Japan needs to mend fences
Numbers are culturally important to Chinese. It was therefore inevitable that yesterday, the 77th anniversary of the start of the second Sino-Japanese war on the seventh day of the seventh month in 1937, would be elevated to special significance. Xi Jinping , the first president to officiate at the ceremony at the site of the attack on the Marco Polo Bridge outside Beijing, amplified calls made during a trip to South Korea last week for Japan to apologise for its war-time aggression. But Japanese leaders show no such desire and have reinterpreted the country's pacifist constitution so that its troops can again fight overseas.
As Xi condemned the interests of a "minority" group in rewriting history, Japanese Prime Minister Shinzo Abe was embarking on a week-long trip to Australia, New Zealand and Papua New Guinea. His government rejected the criticism by Xi and his South Korean counterpart, Park Geun-hye, of the lifting of the ban, but it should not have been surprised. Surging Japanese nationalism has raised tensions in northeast Asia and nations that suffered at the hands of its imperial troops are bound to be worried. Regional geopolitics are shifting and Beijing and Seoul are now likely to jointly commemorate the 70th anniversary next year of Japan's second world war defeat.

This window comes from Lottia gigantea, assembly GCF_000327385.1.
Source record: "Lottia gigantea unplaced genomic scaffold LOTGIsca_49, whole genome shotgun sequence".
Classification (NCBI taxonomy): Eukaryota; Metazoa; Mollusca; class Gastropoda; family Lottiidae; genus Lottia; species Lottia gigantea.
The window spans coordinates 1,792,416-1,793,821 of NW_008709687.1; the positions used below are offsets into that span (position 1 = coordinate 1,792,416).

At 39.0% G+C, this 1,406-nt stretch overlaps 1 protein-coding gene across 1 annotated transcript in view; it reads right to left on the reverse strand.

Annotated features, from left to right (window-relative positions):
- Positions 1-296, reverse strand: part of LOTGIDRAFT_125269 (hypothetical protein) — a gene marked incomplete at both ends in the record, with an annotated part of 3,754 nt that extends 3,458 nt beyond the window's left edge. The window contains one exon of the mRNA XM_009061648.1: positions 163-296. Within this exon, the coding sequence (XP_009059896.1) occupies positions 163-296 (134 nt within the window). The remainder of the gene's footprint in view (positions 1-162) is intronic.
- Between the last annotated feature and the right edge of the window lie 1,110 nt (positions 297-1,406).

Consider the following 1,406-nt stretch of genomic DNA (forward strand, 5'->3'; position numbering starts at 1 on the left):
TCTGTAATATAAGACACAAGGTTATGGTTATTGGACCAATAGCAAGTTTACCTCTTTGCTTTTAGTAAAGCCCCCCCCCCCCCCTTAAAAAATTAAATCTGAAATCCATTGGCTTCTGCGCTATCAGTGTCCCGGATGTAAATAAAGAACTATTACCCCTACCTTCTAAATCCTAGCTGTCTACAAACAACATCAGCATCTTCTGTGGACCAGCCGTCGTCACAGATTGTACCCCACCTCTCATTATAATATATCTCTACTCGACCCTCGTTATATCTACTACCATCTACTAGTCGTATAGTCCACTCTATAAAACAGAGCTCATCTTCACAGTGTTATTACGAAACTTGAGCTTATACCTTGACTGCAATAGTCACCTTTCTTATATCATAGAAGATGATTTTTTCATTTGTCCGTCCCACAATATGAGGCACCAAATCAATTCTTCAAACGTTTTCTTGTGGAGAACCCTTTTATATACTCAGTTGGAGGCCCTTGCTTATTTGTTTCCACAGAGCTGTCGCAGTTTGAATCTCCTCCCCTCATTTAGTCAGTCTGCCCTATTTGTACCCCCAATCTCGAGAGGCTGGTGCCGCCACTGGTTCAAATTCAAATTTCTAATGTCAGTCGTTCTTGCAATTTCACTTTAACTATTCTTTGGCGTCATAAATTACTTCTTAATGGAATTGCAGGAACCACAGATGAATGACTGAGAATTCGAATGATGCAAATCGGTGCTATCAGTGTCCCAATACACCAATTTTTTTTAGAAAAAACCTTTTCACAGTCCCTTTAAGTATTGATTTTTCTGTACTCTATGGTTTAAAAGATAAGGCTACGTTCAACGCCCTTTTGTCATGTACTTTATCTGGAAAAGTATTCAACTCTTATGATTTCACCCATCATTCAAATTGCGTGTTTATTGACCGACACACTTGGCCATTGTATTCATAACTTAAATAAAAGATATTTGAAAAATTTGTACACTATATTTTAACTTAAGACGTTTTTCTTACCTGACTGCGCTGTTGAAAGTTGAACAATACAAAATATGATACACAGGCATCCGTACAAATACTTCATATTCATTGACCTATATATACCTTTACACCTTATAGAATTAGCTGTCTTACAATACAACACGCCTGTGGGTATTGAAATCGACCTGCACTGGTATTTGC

Anniversaries are useful to re-examine trends, outcomes and choices. Gains and losses can be reflected upon with an eye on future decision-making. Rhetoric has to be used carefully in such circumstances and nationalism has no place. The region's leaders have to keep this in mind as historic dates approach.
China, Japan and South Korea are economically important to each other. They share concerns about energy supplies, air pollution and North Korea's nuclear threat. Low-level dialogue is taking place, but only through leaders' meetings can understanding and trust be found. The Asia-Pacific Economic Co-operation summit in Beijing in November offers such an opportunity. It would be the perfect forum and location for Abe to work with his regional counterparts to defuse tensions.